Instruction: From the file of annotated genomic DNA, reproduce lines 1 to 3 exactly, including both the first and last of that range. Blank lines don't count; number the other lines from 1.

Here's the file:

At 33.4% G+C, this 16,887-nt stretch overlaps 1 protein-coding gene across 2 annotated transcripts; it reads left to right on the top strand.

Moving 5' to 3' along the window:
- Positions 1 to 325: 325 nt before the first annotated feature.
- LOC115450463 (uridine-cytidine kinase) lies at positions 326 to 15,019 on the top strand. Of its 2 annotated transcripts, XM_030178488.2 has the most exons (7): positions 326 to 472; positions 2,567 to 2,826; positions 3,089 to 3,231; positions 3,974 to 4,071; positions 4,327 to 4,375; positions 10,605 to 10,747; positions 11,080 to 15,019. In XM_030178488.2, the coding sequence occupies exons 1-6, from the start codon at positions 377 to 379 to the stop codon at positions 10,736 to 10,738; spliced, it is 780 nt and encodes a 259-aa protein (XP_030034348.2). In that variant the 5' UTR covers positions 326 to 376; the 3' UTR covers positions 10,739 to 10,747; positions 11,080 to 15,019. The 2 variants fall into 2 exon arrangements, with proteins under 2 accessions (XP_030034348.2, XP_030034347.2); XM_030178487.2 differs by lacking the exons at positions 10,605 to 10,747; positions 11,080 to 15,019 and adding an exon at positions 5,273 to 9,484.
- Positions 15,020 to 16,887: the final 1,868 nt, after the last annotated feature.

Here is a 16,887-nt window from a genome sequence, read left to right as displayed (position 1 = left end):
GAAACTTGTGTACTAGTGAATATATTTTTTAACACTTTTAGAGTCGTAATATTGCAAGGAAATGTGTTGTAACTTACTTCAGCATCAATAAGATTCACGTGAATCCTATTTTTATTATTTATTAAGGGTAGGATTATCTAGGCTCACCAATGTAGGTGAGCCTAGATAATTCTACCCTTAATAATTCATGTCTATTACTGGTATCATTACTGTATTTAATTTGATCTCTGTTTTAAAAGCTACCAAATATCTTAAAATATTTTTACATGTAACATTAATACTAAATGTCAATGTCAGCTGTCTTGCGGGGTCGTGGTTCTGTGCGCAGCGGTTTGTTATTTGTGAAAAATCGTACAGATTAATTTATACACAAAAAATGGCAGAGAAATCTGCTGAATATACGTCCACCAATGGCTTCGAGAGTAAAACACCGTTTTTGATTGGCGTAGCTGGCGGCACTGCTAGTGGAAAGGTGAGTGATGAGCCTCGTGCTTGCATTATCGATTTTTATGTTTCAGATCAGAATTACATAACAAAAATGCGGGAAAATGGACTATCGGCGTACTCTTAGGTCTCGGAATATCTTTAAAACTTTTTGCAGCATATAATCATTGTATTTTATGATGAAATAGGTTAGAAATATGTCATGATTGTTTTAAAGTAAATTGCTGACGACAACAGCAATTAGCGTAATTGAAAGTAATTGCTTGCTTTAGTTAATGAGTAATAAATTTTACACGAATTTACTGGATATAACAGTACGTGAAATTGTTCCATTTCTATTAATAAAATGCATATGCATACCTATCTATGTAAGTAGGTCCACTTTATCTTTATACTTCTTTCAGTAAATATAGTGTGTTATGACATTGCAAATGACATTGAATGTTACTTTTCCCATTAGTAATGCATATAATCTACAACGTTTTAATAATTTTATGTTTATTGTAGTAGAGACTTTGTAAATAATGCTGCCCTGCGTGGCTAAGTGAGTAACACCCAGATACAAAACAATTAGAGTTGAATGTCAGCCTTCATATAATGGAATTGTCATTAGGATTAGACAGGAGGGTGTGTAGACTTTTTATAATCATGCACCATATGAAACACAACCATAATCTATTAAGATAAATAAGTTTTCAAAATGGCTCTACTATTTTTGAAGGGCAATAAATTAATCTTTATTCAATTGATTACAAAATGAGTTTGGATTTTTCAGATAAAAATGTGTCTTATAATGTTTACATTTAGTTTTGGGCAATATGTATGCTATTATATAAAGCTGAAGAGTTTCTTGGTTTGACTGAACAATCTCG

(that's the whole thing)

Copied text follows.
At 33.4% G+C, this 16,887-nt stretch overlaps 1 protein-coding gene across 2 annotated transcripts; it reads left to right on the top strand.

Moving 5' to 3' along the window:
- Positions 1 to 325: 325 nt before the first annotated feature.